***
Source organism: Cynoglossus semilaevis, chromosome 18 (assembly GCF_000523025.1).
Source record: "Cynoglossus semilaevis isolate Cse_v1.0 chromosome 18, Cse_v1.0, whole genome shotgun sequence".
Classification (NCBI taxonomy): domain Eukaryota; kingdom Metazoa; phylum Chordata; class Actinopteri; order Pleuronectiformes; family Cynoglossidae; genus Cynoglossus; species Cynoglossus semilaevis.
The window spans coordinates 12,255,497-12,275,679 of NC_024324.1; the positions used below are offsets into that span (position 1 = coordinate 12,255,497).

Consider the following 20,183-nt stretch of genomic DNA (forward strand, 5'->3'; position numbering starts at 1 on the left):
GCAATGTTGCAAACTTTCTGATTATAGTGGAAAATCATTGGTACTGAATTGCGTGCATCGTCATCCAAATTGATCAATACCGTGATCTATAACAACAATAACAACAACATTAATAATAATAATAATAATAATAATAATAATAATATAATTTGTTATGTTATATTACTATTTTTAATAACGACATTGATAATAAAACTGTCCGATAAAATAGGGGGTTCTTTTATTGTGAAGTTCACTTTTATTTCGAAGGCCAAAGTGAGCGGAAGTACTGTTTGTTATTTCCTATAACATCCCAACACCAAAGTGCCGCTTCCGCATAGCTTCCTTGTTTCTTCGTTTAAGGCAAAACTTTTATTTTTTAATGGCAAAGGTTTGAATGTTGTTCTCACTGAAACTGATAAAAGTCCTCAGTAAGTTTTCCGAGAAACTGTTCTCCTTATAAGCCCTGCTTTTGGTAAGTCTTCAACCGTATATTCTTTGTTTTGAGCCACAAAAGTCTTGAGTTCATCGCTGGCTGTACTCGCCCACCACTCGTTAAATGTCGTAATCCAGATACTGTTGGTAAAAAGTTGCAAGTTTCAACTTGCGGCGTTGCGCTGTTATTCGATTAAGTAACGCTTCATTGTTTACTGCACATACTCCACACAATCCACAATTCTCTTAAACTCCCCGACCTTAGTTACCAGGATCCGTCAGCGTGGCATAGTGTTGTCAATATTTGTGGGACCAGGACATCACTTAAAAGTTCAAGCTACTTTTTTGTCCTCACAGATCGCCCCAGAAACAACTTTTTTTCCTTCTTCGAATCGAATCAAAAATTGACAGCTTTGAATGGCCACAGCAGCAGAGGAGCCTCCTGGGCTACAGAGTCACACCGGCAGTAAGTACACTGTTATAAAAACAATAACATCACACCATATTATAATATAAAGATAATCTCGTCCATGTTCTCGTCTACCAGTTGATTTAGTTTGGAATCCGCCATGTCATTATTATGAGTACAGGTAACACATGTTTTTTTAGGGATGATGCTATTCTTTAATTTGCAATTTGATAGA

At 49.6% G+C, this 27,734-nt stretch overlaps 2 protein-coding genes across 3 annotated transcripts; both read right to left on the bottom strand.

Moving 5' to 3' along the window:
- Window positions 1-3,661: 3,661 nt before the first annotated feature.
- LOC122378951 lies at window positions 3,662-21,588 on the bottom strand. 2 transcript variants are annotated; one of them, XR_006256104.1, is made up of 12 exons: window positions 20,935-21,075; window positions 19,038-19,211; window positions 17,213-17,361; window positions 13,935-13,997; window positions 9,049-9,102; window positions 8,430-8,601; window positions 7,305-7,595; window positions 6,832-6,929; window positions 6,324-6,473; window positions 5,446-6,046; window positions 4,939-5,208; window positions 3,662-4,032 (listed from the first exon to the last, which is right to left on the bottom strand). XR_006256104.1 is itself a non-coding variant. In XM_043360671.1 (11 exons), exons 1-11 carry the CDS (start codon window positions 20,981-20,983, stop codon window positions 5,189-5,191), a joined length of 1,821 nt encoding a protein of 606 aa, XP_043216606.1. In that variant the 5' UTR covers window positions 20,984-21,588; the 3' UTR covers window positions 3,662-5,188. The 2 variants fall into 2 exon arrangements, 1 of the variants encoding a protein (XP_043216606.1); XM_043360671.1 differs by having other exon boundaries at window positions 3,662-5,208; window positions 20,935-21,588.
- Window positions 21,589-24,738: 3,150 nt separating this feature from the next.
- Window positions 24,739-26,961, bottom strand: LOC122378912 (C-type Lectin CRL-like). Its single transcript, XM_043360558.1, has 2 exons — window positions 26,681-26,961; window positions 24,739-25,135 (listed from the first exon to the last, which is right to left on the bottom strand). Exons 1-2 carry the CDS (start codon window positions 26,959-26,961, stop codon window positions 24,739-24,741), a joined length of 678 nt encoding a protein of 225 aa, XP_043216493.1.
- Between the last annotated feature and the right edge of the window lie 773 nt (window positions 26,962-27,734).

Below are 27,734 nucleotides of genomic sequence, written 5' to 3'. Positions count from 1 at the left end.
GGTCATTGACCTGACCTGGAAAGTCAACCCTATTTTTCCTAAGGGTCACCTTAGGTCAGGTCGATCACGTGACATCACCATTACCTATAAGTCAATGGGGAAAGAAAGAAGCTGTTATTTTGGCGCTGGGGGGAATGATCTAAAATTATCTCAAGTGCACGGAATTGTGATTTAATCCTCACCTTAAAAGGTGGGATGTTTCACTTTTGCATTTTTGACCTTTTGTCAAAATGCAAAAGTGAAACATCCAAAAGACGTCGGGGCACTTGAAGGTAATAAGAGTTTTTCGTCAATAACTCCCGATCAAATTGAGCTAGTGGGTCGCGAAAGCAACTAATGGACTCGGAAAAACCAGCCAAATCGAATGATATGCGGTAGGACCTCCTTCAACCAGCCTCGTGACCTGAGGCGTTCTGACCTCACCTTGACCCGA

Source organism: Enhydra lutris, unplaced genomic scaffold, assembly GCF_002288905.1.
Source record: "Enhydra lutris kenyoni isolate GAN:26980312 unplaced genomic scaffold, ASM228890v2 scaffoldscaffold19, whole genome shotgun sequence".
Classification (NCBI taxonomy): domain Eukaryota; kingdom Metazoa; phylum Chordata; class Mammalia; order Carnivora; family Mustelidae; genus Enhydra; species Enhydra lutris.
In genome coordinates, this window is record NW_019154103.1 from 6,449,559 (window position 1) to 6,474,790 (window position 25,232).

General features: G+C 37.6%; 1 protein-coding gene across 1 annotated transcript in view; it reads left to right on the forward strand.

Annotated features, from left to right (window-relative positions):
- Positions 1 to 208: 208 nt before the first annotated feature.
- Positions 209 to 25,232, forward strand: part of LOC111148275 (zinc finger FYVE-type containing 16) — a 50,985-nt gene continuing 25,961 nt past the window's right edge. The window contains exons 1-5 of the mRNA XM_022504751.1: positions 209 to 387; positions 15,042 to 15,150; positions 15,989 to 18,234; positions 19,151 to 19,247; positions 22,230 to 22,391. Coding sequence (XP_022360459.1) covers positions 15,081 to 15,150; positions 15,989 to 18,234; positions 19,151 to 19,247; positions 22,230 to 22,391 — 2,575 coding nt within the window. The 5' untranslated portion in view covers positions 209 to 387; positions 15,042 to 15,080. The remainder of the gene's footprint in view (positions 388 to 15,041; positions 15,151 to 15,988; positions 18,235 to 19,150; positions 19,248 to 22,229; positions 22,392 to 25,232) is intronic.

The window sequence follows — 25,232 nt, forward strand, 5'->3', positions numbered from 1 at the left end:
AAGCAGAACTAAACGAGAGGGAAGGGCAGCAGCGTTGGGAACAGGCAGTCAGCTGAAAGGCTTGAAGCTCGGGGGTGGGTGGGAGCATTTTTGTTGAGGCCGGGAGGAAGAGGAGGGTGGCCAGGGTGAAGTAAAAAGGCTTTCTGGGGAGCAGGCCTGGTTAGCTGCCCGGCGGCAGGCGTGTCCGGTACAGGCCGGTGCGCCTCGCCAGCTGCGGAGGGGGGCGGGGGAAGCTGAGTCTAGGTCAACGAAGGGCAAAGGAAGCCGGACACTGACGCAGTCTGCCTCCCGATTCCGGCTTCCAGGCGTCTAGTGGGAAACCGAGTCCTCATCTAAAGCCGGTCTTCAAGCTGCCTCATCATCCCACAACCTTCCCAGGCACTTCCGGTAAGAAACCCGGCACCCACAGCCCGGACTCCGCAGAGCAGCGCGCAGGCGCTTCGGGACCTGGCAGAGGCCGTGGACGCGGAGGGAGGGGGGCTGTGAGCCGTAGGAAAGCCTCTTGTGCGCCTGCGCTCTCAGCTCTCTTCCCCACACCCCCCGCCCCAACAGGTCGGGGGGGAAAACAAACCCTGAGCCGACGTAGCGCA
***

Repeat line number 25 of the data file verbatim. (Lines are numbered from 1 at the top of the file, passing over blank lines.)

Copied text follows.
AAGCAGAACTAAACGAGAGGGAAGGGCAGCAGCGTTGGGAACAGGCAGTCAGCTGAAAGGCTTGAAGCTCGGGGGTGGGTGGGAGCATTTTTGTTGAGGCCGGGAGGAAGAGGAGGGTGGCCAGGGTGAAGTAAAAAGGCTTTCTGGGGAGCAGGCCTGGTTAGCTGCCCGGCGGCAGGCGTGTCCGGTACAGGCCGGTGCGCCTCGCCAGCTGCGGAGGGGGGCGGGGGAAGCTGAGTCTAGGTCAACGAAGGGCAAAGGAAGCCGGACACTGACGCAGTCTGCCTCCCGATTCCGGCTTCCAGGCGTCTAGTGGGAAACCGAGTCCTCATCTAAAGCCGGTCTTCAAGCTGCCTCATCATCCCACAACCTTCCCAGGCACTTCCGGTAAGAAACCCGGCACCCACAGCCCGGACTCCGCAGAGCAGCGCGCAGGCGCTTCGGGACCTGGCAGAGGCCGTGGACGCGGAGGGAGGGGGGCTGTGAGCCGTAGGAAAGCCTCTTGTGCGCCTGCGCTCTCAGCTCTCTTCCCCACACCCCCCGCCCCAACAGGTCGGGGGGGAAAACAAACCCTGAGCCGACGTAGCGCA